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63 CHAPTER 4 Conclusions and Suggested Research the same project. The information available that accompanied 4.1 Conclusions the soil nail load-test data was in general insufﬁcient to study This study was conducted in the following main steps: other aspects (e.g., construction methods) that may affect the (i) review of guidance procedures and speciﬁcations for the variability of soil nail pullout resistance. In addition, a database design and construction of SNWs; (ii) compilation of soil nail of soil nail loads based on instrumented SNWs was created. load-testing data for developing pullout resistance informa- Resistance factors for elements that are common to other tion, and load data from instrumented walls for developing retaining systems (e.g., factor for the nominal tensile resist- load statistics; (iii) development of databases for pullout ance of steel bars) were adopted from the AASHTO LRFD resistance and loads in SNWs; (iv) development of resistance Bridge Design Specifications (AASHTO, 2007) for consis- factors based on reliability methods and on the aforementioned tency. Current values were found to be acceptable for the databases; and (v) comparison of designs using the LRFD and design of SNWS. These resistance factors are presented in ASD methods. Table 4-1. The review of existing procedures for the design and con- The calibration of the resistance factor for soil nail pullout struction of SNWs was focused on U.S. practice, although the was conducted using reliability methods and the resistance review also included international references. LRFD factors and load databases mentioned above. The calibration was con- developed for comparable types of retaining structures were ducted using the procedures suggested for developing load and also reviewed, including interim editions and the latest edition resistance factors in general geotechnical and structural design of the AASHTO LRFD Bridge Design Speciﬁcations (AASHTO, (Allen et al., 2005). In this approach, several steps were followed, 2007). Because the design of SNWs as conducted in the United from selecting a target reliability index that is consistent with the States is based on limit-equilibrium methods (i.e., related to level of structural redundancy of SNWs, to a Monte Carlo limit states of overall stability), the load combination selected simulation to estimate pullout resistance factors. to design SNWs was the service limit state, consistent with the For each soil/rock material considered in the pullout resist- approach currently adopted in AASHTO (2007) for the limit ance database, statistical parameters were obtained for the bias of pullout resistance and loads in SNWs. In addition, the states of overall stability. database of soil nail loads allowed an estimation of the statis- A signiﬁcant amount of soil nail load-test data was collected tical parameters for the bias of loads. Both load and resistance from several sources. After several results were eliminated due were considered to be random variables having lognormal to lack of information or inconsistencies, a database of nail distributions. pullout resistance was compiled to support the calibration of The target reliability index was selected based on a compar- pullout resistance factors. The volume of pullout resistance ison of SNWs with other substructures that have a compa- data was sufﬁcient to create data subsets for three subsurface rable level of structural redundancy and for which target conditions, namely predominantly sandy soils, clayey soils, and reliability indices have been proposed. The reliability selected weathered rock. More data points were available from projects for SNWs was 2.33, which is consistent with the value used of SNWs constructed in sandy soils than in clayey soils and for the calibration of resistance parameters for pullout in MSE weathered rock. To reduce potential scatter in the database due walls (Allen et al., 2005). SNWs and MSE walls have compa- to variable levels of workmanship and equipment among dif- rable reinforcement densities (i.e., number of reinforcement ferent contractors, data points were selected, as much as pos- elements per unit of wall area), comparable reinforcement sible, from the same contractor using the same equipment at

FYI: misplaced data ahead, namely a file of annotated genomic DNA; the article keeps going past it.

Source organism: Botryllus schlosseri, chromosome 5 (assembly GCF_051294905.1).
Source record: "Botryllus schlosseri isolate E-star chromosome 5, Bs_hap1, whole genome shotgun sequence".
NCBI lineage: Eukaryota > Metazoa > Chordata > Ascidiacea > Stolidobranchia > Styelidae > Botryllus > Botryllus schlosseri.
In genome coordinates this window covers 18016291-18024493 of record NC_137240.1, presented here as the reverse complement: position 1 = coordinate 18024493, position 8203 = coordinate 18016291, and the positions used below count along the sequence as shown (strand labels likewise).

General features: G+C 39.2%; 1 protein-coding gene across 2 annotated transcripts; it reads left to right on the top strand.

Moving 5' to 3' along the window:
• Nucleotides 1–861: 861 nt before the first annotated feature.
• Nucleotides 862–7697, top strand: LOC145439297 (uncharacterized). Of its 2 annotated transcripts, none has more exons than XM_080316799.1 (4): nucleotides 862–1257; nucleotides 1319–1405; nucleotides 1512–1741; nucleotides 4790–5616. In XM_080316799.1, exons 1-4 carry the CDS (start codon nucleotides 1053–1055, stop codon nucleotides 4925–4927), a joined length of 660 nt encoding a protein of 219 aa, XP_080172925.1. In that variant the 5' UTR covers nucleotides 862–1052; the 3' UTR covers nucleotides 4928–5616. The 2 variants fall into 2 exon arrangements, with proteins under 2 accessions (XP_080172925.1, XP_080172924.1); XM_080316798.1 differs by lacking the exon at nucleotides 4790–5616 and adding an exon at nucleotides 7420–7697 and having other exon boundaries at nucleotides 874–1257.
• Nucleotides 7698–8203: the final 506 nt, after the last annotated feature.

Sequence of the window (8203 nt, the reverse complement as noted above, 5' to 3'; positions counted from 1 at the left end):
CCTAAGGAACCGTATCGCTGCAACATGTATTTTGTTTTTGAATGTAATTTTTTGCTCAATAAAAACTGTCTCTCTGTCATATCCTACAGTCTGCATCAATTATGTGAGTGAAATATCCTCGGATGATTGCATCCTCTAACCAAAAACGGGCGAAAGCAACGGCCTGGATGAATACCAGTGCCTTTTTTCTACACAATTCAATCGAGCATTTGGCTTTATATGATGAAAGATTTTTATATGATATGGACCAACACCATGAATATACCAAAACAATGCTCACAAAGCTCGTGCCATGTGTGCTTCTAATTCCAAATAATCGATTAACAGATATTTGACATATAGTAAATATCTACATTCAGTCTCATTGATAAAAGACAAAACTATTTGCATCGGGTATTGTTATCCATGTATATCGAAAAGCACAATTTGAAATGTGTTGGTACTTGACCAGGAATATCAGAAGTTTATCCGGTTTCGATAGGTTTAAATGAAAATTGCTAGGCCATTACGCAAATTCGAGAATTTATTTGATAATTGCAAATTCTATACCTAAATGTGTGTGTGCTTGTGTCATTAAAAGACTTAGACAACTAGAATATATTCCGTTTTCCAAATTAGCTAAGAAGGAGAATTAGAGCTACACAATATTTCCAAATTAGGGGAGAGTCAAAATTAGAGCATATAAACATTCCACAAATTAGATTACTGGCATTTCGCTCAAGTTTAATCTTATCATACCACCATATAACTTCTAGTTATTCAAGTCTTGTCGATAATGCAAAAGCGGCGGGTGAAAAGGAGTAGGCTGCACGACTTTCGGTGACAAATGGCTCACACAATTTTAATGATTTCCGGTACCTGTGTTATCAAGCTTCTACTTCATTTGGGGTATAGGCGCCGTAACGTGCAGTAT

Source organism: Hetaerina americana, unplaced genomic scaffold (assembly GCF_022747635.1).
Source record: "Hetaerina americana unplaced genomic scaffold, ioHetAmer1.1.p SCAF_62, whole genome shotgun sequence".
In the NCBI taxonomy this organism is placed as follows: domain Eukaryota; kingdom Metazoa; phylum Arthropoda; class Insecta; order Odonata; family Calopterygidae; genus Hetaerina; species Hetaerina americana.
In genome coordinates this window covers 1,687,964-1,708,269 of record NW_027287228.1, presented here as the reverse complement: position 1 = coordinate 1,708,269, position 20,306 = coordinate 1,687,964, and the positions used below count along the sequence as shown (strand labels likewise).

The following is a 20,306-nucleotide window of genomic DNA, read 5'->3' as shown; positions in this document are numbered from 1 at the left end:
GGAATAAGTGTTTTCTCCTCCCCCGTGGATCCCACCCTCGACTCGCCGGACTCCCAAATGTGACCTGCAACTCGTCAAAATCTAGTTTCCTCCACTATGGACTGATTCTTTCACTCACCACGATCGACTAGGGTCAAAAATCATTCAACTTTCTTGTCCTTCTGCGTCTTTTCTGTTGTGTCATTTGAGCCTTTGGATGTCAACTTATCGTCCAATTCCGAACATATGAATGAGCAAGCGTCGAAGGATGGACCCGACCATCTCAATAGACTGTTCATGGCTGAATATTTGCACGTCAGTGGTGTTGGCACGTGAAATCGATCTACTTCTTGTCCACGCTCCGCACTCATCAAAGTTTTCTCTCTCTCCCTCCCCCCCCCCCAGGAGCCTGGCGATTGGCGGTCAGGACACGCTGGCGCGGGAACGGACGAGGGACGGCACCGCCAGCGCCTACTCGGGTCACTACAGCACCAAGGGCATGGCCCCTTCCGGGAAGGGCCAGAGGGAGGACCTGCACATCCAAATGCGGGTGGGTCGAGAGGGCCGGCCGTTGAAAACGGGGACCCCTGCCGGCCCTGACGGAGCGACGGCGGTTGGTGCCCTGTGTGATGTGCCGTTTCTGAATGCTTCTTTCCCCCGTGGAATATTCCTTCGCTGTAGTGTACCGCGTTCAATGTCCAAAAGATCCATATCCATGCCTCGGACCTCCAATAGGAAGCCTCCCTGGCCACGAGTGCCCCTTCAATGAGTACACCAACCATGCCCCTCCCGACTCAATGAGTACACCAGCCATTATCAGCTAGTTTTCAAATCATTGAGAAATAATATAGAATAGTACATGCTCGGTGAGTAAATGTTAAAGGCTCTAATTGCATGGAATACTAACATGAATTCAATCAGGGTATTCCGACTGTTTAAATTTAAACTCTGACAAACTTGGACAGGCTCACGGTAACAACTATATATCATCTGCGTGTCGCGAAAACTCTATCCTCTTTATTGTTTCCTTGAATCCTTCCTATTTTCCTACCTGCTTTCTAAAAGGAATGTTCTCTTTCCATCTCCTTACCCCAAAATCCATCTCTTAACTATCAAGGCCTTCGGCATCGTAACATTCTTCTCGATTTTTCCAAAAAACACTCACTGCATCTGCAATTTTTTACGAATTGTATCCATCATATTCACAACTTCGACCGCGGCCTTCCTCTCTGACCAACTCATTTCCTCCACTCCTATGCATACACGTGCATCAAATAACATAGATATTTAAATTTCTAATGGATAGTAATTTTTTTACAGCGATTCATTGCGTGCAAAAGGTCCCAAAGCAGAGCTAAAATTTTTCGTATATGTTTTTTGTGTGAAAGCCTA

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64 Table 4-1. Summary of resistance factors for SNWs. Resistance Limit State Resistance Condition Value Factor φτ Sliding All 0.90 Soil Failure φb Basal Heave All 0.70 φs 0.75 (1) Slope does not support a structure Overall φs 0.65 (2) (3) NA Slope supports a structure Stability φs 0.9 (4) Seismic Mild steel bars—Grades 60 φT 0.56 (5) and 75 (ASTM A 615) Static High-resistance—Grade 150 φT 0.50 (5) (ASTM A 722) Nail in Tension Mild steel bars—Grades 60 φT 0.74 (5) and 75 (ASTM A 615) Seismic High-resistance—Grade 150 φT 0.67 (5) (ASTM A 722) Temporary and final facing φFF 0.67 (5) Facing Flexure reinforced shotcrete or concrete Structural Temporary and final facing φFP 0.67 (5) Facing Punching-Shear reinforced shotcrete or concrete φFH 0.50 (5) A307 Steel Bolt (ASTM A 307) Facing Headed-Stud Tensile φFH 0.59 (5) A325 Steel Bolt (ASTM A 325) φPO 0.47 (6) Sand φPO 0.51 (6) Clay Pullout Soil/Rock Type φPO 0.45 (6) Weathered Rock φPO 0.49 (6) All Notes: (1) AASHTO (2007) also considers this value when geotechnical parameters are well defined. (2) AASHTO (2007) also considers this value when geotechnical parameters are based on limited information. For temporary SNWs, use φs = 0.75. (3) Per AASHTO (2007) but subject to modification after new Standard is in place. A value φs = 1.00 (4) may be acceptable, as long as permanent deformations are calculated (see Anderson et al., 2008) and are found not to be excessive. Currently, there is no differentiation for temporary or non- critical structures under seismic loading; therefore, use φs = 1.00. (5) Calibrated from safety factors. From reliability-based calibration. Values shown correspond to a load factor γ = 1.00. (6) length/wall height ratios, and thereby comparable and rela- ance factors based on this range of load factors is presented tively high structural redundancies. in Table 4-2. The calibration proceeded using an iterative scheme in a Calibration resistance factors were subsequently used to Monte Carlo simulation. Based on the statistical parameters perform comparative designs for SNWs for a wide variety of for load and resistances selected earlier, up to 10,000 random conditions. The objective of the comparative designs was to simulations were conducted for each soil type in order to evaluate differences of the required soil nail length, as obtained generate a complete distribution of load and resistance. using computer programs with the ASD method or the LRFD Although the load factor should be selected as 1.0 for serv- method. Over 30 design cases were considered to assess the ice limit states (per current AASHTO LRFD practice, as men- effect of several key factors in the design. These factors included tioned previously), a series of pullout resistance factors was wall height, soil friction angle, bond resistance, and surcharge obtained for a range of load factors other than 1.0 to show the loads. Results of the comparative designs indicate that the effect of load factors on the pullout resistance factor for each of required soil nail length calculated using the LRFD method the soil/rock types considered. The load factors selected were and the proposed resistance factors are comparable with those λQ = 1.0, 1.35, 1.5, 1.6, and 1.75. This range represents the val- obtained with the ASD method. For all cases considered, the length difference is, on average, approximately 4% larger ues that can be commonly used for retaining structures that in the LRFD method. None of the factors appear to have a are part of bridge substructures. The calibrated pullout resist-